Prosecutors will be able to enter three contested pieces of evidence in the murder trial of former BART police Officer Johannes Mehserle, who fatally shot unarmed passenger Oscar Grant III in Oakland last year, a judge decided today.
Opening statements for the highly anticipated trial, which will include debate about whether or not Mehserle intentionally shot 22-year-old Grant on the platform of the Fruitvale BART station on Jan. 1, 2009, will be given in a Los Angeles courtroom on Thursday.
Several BART officers were responding that night to a fight on a train, and Mehserle’s defense attorney, Michael Rains, has said Mehserle was reaching for his Taster stun gun but grabbed his gun instead when he shot Grant, a Hayward resident.
Los Angeles County Superior Court Judge Robert Perry had previously issued several rulings in favor of Mehserle, including allowing Rains to present evidence of an October 2006 incident in San Leandro in which Grant, who had three felony convictions, allegedly resisted being arrested and was shot with a Taser stun gun as officers tried to handcuff him during a traffic stop.
In a victory for prosecutors today, Perry agreed to let the prosecution inform jurors of a racial slur used by another BART officer the night Grant was killed; call Grant’s girlfriend, who is the mother of his child, to the witness stand; and introduce a synchronized video as evidence.
Rains tried to prevent the jury from hearing that another BART officer, Tony Pirone, used a racial slur during a verbal exchange with Grant shortly before the shooting.
Rains said admitting Pirone’s statement would be prejudicial to Mehserle and there’s no evidence Mehserle heard any of the words exchanged between Grant and Pirone.
Perry, however, agreed with the prosecutor David Stein, who argued the slur “should be included as part of the complete picture of the scene on the BART platform when Mr. Grant was killed.”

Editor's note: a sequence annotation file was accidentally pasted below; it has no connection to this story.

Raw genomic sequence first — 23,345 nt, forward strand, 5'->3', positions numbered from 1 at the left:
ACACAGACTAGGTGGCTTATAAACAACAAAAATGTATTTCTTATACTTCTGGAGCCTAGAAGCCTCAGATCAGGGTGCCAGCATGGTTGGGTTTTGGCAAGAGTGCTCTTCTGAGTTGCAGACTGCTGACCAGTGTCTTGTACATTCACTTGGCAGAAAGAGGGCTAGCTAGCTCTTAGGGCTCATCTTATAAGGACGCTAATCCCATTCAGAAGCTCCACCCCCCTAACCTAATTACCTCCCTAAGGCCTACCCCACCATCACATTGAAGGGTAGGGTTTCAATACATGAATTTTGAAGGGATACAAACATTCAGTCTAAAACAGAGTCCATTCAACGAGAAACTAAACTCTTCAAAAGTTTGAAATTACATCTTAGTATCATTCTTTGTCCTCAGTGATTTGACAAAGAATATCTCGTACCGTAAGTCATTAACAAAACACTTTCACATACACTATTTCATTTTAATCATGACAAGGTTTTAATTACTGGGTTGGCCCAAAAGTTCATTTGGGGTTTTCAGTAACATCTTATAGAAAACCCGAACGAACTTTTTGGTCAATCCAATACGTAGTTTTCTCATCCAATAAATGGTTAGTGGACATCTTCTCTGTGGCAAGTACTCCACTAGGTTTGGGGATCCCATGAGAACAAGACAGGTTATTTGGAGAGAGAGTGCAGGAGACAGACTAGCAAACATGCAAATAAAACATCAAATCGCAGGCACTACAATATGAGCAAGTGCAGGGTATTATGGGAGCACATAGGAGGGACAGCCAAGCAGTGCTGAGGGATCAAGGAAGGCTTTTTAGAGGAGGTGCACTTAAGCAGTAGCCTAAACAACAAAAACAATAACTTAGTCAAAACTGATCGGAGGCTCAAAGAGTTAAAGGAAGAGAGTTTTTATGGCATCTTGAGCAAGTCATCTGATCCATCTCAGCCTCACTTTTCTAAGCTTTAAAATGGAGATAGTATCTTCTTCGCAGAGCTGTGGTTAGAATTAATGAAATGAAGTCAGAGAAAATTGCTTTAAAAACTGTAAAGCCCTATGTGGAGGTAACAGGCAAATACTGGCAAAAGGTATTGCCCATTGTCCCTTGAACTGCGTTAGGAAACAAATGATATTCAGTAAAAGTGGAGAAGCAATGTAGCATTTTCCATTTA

Rains also sought to exclude the testimony of Sophina Mesa, Grant’s girlfriend and the mother of their 5-year-old daughter.
Rains said Mesa’s testimony is similar to the testimony of other witnesses, and he thinks the main reason the prosecution wants to call her as a witness is “simply to remind the jurors that Grant was a father of a small child at the time of his death.” He said this would result in prejudice against Mehserle.
Once again Perry ruled in favor of the prosecution, which claimed Mesa’s testimony is “highly relevant” because she was with him the evening he died and spoke to him by cell phone after he was detained but shortly before he was shot.
Perry also said Rains will not be allowed to ask Mesa about Grant’s probation or parole status, and he decided to include the prosecution’s synchronized video of the shooting on the ground.
The defense argued the footage is flawed and would confuse the jury, but Perry said he would allow its introduction.
Perry previously said he would also allow the defense to present its own synchronized video, which was put together by an expert hired by the defense.
Court spokeswoman Mary Hearn said it will be decided during the course of the trial whether Mehserle will face first-degree murder or second-degree murder charges.
The jury panel consists of eight women and four men. There also are six alternates: five women and one man.